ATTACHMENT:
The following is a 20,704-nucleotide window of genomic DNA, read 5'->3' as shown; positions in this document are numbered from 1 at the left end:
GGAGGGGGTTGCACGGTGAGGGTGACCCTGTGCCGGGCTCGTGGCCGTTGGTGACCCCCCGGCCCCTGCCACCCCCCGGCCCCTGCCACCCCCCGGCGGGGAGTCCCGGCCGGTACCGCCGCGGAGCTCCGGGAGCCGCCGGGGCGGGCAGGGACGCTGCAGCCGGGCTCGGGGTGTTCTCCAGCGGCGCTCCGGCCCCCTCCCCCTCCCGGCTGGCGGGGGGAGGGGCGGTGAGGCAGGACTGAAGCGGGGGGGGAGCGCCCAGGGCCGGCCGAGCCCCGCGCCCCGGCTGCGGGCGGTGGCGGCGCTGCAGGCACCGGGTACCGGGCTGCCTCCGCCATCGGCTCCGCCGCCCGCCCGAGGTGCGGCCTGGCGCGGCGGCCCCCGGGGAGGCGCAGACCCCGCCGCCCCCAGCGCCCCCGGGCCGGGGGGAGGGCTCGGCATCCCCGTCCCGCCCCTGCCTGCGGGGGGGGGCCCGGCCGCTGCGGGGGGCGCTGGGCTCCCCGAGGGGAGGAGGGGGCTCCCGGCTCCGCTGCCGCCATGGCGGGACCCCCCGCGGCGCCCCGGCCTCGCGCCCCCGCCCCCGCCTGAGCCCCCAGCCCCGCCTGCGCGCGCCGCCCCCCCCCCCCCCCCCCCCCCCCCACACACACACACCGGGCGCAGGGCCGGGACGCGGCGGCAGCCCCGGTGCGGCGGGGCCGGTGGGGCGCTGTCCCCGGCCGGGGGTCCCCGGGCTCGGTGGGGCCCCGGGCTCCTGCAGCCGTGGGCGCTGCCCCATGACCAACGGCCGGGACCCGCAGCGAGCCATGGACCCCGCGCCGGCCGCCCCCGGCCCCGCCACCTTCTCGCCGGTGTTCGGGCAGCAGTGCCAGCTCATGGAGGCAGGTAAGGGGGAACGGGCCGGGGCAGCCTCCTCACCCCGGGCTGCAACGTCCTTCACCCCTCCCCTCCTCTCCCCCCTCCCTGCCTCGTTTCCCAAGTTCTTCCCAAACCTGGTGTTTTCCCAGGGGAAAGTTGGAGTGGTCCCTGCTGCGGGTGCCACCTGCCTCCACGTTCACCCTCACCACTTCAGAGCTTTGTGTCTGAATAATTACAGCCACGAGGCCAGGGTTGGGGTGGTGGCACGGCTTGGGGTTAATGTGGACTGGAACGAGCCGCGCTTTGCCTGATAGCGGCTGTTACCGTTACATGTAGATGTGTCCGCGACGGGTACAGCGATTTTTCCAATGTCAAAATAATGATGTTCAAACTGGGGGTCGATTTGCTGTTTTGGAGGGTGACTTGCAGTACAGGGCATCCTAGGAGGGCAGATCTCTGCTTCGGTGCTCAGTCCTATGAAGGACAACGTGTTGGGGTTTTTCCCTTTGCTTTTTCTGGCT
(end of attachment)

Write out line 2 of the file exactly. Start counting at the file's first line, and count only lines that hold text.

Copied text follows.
GGAGGGGGTTGCACGGTGAGGGTGACCCTGTGCCGGGCTCGTGGCCGTTGGTGACCCCCCGGCCCCTGCCACCCCCCGGCCCCTGCCACCCCCCGGCGGGGAGTCCCGGCCGGTACCGCCGCGGAGCTCCGGGAGCCGCCGGGGCGGGCAGGGACGCTGCAGCCGGGCTCGGGGTGTTCTCCAGCGGCGCTCCGGCCCCCTCCCCCTCCCGGCTGGCGGGGGGAGGGGCGGTGAGGCAGGACTGAAGCGGGGGGGGAGCGCCCAGGGCCGGCCGAGCCCCGCGCCCCGGCTGCGGGCGGTGGCGGCGCTGCAGGCACCGGGTACCGGGCTGCCTCCGCCATCGGCTCCGCCGCCCGCCCGAGGTGCGGCCTGGCGCGGCGGCCCCCGGGGAGGCGCAGACCCCGCCGCCCCCAGCGCCCCCGGGCCGGGGGGAGGGCTCGGCATCCCCGTCCCGCCCCTGCCTGCGGGGGGGGGCCCGGCCGCTGCGGGGGGCGCTGGGCTCCCCGAGGGGAGGAGGGGGCTCCCGGCTCCGCTGCCGCCATGGCGGGACCCCCCGCGGCGCCCCGGCCTCGCGCCCCCGCCCCCGCCTGAGCCCCCAGCCCCGCCTGCGCGCGCCGCCCCCCCCCCCCCCCCCCCCCCCCCACACACACACACCGGGCGCAGGGCCGGGACGCGGCGGCAGCCCCGGTGCGGCGGGGCCGGTGGGGCGCTGTCCCCGGCCGGGGGTCCCCGGGCTCGGTGGGGCCCCGGGCTCCTGCAGCCGTGGGCGCTGCCCCATGACCAACGGCCGGGACCCGCAGCGAGCCATGGACCCCGCGCCGGCCGCCCCCGGCCCCGCCACCTTCTCGCCGGTGTTCGGGCAGCAGTGCCAGCTCATGGAGGCAGGTAAGGGGGAACGGGCCGGGGCAGCCTCCTCACCCCGGGCTGCAACGTCCTTCACCCCTCCCCTCCTCTCCCCCCTCCCTGCCTCGTTTCCCAAGTTCTTCCCAAACCTGGTGTTTTCCCAGGGGAAAGTTGGAGTGGTCCCTGCTGCGGGTGCCACCTGCCTCCACGTTCACCCTCACCACTTCAGAGCTTTGTGTCTGAATAATTACAGCCACGAGGCCAGGGTTGGGGTGGTGGCACGGCTTGGGGTTAATGTGGACTGGAACGAGCCGCGCTTTGCCTGATAGCGGCTGTTACCGTTACATGTAGATGTGTCCGCGACGGGTACAGCGATTTTTCCAATGTCAAAATAATGATGTTCAAACTGGGGGTCGATTTGCTGTTTTGGAGGGTGACTTGCAGTACAGGGCATCCTAGGAGGGCAGATCTCTGCTTCGGTGCTCAGTCCTATGAAGGACAACGTGTTGGGGTTTTTCCCTTTGCTTTTTCTGGCT